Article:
Are You a Cat Person or a Dog Person?
- October 17, 2021
BY JOHN M. OLDHAM, MD
Do cat people and dog people have distinctly different personality styles? There’s a lot of opinion out there about this—there’s even a Wikipedia site called “Cat people and dog people.” Then there’s our much-viewed blog from early 2019, “Are You a Cat Person?”
I’ve been mulling this over since last summer, when I read “I can’t stop wondering what’s going on inside my cat’s head.” New York Times opinion columnist Farhad Manjoo wondered, “When my new kittens look at me, what do they see?”
And then: “What is it like to be my cats? Are they ‘conscious’ in the way I am? What, anyway, is consciousness? And if a cat can be conscious, can a computer?”
Well, here’s a recent look by Columbia magazine at just that question, entitled “What are they thinking?” Michelle Ashkin is featured, a science educator in the field of cognitive ethology. She teaches a three-week course for high school students called “Inside the Animal Mind: What Animals Think and Feel.” And she makes a compelling case for the cognitive abilities of, yes, cats and dogs, but also cows, sheep, chickens, birds, wolves, and many others. She emphasizes “the realization that other animals are beings in their own right.”
Cat people and dog people
So back to human beings. Turns out there’s a fair amount of research studying what types of human personalities prefer cats and what types prefer dogs. Here’s a nice brief slideshow about work done at the University of Texas in Austin. Based on a survey, using terminology from the Five Factor Model of Personality (also known as the Big Five Personality Traits) the researchers identified some general trends.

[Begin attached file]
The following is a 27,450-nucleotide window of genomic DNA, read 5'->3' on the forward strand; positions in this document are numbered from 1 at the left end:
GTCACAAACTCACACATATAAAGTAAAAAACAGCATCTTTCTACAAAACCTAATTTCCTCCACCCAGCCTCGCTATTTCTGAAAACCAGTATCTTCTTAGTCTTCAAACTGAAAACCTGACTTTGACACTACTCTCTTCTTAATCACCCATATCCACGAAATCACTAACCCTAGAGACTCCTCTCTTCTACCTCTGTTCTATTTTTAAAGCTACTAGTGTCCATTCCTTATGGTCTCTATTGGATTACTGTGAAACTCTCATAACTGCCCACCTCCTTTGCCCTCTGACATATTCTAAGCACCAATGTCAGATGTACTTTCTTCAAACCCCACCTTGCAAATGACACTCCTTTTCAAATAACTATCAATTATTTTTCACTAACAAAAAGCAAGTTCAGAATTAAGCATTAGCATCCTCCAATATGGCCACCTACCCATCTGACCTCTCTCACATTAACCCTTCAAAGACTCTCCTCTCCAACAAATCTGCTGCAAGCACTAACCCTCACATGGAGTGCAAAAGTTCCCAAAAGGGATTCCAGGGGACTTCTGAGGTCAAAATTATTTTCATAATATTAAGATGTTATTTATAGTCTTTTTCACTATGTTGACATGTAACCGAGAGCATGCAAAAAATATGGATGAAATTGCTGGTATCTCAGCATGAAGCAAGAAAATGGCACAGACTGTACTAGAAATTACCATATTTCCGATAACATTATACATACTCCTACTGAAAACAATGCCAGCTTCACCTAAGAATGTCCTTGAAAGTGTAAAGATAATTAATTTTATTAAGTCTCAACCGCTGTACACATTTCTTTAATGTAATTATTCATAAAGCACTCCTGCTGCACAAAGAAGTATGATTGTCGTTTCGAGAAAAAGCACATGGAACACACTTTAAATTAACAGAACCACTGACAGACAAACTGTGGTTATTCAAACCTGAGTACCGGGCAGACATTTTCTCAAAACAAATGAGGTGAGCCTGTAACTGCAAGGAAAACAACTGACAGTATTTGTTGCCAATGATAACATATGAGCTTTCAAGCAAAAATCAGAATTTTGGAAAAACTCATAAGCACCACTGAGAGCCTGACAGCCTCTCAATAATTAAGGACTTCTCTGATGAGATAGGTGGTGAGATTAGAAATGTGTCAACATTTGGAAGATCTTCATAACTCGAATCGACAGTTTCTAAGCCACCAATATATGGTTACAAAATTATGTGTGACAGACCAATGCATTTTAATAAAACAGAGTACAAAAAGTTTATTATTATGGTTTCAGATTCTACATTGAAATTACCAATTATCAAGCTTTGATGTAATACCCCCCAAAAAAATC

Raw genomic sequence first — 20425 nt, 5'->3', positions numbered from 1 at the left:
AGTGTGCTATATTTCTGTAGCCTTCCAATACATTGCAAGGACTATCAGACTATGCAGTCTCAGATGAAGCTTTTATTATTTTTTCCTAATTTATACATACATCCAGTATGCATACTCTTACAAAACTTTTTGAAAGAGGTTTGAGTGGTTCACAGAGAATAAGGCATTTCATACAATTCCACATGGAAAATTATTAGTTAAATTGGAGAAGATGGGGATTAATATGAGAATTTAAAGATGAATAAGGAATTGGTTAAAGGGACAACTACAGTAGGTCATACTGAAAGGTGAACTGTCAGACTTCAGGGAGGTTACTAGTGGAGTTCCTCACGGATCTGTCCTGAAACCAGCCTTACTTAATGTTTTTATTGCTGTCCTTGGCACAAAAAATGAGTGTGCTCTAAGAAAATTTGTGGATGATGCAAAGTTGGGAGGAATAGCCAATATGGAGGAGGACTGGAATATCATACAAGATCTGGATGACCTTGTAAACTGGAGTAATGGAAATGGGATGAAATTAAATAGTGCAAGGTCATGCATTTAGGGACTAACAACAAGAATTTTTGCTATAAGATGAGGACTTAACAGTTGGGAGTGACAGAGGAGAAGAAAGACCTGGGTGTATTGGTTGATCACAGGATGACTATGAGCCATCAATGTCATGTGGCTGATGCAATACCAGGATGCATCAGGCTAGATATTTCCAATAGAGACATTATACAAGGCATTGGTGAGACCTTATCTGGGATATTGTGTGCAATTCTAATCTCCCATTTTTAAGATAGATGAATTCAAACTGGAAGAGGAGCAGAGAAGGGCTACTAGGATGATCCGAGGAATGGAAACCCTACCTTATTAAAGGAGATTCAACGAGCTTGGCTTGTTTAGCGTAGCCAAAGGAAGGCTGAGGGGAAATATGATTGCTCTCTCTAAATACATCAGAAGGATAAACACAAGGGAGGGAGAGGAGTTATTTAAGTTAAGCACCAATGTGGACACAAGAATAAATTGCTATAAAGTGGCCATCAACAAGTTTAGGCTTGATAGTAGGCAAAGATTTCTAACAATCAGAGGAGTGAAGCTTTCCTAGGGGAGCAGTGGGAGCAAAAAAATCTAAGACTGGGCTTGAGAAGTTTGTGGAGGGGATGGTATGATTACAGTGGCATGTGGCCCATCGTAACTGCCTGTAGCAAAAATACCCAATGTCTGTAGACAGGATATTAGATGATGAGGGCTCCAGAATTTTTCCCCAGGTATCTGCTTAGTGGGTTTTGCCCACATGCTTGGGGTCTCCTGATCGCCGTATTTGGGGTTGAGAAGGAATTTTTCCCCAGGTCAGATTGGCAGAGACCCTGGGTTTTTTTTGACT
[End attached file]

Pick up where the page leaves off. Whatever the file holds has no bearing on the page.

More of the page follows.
If you’re a dog person, compared to a cat person, you’re more likely to be conscientious (self-disciplined, strong sense of duty, tend to be a “planner”), extroverted (outgoing, enthusiastic, positive, energetic), and agreeable (trusting, altruistic, kind, affectionate, sociable). If you’re a cat person, you’re more likely to be open (curious, creative, artistic, nontraditional thinker) and neurotic (easily stressed, anxious, worrier).
This sounds like dog people are more self-confident and sociable than cat people. True, cat people may be less comfortable in the social world but quite content to snuggle up with their meower by the fireside. Mind you, these trends don’t account for many of us who are in both camps. You may also prefer lizards or parrots. Or you don’t want any pet whatsoever, thank you very much.
NPSP25 dog people and cat people personality styles
In the language of NPSP25, how would these trends line up? Cat people might be more likely to show high scores on Devoted, Solitary, Sensitive, and Idiosyncratic styles, while dog people might show high scores on Conscientious, Self-Confident, and Adventurous styles. Admittedly, we don’t have research to show this. What do you think? What does your cat (or dog) think?